TINTIN COVERS 1 – The Reality

TINTIN COVERS 2 – The Lovecraft Connection

TINTIN COVERS 3 – Weird Science  

TINTIN COVERS 4 – Politics, Parody, Pastiches, and Irony 

TINTIN COVERS 5 --  GREAT SNAKES!  MORE TINTIN COVERS  

I had to post this Peanuts/Lovecraft cover, although it is dangerously close to Cutethulu.  I always thought there was something eldritch about the Great Pumpkin. 


UPDATE 2014:  a few more Tintin Cthonian covers below for you to ponder:











Sunday, June 24, 2012

TINTIN COVERS 1 – The Reality


I previously posted a few ersatz TinTin covers here on the blog that had Lovecraftian and themes.  Nearly as interesting as fan art is the fact that an early original cover recently at auction at $1.6 million at a Paris auction.  Now fans are typically broke, but the anonymous and anomalous buyer of this work clearly was not the typical Tintin fan.

 
This is the cover to Tintin in America (Tintin en Amerique) for the original 1932 non-English edition and was painted by Hergé himself.   

Subsequent and English editions had a variety of different cover art.  Over the span of years Hergé refreshed his books to keep the style and context up to date, so collecting Tintin books don’t just stop with having one of each book since there are a number of variations for each title in each language.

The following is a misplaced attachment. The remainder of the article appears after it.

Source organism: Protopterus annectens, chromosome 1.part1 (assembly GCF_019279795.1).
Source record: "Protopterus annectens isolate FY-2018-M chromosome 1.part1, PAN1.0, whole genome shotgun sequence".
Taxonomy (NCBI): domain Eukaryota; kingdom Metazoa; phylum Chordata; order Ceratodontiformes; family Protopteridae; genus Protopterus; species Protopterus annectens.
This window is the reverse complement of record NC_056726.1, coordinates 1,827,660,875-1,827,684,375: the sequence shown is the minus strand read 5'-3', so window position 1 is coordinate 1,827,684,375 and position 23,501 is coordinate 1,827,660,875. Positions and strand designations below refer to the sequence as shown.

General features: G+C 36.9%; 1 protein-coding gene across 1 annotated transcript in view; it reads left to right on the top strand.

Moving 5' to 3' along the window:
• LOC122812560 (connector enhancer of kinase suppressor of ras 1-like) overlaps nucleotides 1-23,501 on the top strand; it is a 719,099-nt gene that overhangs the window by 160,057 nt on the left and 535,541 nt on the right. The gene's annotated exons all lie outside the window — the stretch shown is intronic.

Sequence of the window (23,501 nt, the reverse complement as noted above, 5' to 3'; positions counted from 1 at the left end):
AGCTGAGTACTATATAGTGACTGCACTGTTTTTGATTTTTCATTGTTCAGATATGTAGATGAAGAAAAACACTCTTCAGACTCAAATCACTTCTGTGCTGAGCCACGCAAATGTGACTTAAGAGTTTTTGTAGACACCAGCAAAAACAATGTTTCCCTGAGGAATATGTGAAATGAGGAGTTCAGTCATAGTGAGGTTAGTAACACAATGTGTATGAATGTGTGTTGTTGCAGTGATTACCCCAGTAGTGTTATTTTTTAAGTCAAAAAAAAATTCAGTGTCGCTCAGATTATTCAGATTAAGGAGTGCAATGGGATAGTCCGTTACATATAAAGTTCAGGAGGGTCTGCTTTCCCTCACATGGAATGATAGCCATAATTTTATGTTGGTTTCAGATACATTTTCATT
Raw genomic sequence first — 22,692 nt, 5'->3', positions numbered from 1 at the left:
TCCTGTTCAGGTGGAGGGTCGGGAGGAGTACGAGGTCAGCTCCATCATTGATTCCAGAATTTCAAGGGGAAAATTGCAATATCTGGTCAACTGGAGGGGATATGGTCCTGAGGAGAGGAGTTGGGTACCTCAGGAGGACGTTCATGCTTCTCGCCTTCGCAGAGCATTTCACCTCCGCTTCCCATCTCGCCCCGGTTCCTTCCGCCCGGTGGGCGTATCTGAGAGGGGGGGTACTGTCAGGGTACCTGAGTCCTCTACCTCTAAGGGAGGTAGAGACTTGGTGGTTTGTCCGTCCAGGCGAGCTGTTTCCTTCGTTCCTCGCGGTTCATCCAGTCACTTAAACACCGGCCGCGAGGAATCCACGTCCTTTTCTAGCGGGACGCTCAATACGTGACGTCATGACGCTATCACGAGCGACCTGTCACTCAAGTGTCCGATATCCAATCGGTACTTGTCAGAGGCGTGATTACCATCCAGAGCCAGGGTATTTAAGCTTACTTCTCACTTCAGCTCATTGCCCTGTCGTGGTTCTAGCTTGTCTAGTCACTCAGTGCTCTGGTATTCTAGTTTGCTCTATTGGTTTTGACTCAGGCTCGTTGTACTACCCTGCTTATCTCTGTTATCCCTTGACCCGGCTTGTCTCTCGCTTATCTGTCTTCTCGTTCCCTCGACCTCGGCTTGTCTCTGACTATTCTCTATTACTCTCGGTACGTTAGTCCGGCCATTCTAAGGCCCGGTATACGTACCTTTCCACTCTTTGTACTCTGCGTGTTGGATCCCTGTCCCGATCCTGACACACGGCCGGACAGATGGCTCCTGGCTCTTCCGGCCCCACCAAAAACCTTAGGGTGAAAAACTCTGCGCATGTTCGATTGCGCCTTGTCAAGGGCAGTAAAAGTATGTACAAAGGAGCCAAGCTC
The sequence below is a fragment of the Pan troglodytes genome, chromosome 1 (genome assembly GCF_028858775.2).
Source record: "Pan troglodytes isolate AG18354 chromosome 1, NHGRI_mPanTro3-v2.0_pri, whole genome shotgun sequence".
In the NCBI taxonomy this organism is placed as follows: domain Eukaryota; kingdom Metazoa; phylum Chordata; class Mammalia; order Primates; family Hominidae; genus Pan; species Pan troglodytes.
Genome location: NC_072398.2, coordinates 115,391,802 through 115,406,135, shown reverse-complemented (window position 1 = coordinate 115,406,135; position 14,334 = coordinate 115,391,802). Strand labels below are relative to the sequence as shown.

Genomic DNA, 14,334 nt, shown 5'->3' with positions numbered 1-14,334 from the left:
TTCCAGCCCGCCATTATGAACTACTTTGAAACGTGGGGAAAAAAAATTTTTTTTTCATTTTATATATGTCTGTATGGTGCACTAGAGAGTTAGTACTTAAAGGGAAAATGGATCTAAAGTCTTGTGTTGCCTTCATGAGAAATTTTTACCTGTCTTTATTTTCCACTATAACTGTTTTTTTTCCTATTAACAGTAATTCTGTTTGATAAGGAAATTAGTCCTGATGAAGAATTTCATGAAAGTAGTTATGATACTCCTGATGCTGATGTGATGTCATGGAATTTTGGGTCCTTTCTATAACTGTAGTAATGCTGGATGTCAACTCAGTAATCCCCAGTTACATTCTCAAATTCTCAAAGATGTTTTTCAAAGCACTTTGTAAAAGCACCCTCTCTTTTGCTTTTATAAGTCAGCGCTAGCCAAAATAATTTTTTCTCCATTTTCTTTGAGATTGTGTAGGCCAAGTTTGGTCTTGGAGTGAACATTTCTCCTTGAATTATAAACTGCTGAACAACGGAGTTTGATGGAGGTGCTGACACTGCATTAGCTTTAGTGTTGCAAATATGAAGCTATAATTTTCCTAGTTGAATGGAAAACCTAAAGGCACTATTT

Other rare Hergé originals were on sale like this Red Rackham’s Treasure battle scene, above.


And this wide-angle work from Flight 714, above.




Three variant covers on the English language version
of Tintin in America

This is the first of a four part series about Tintin covers and how fans’ love of Hergé's creation spawned (and I do mean spawned) a plethora of faux covers from pastiches to mashups, but most generally done with love and admiration. 
                                                                                           CoastConFan

TINTIN COVERS 1 – The Reality   The first a four part series, posted here.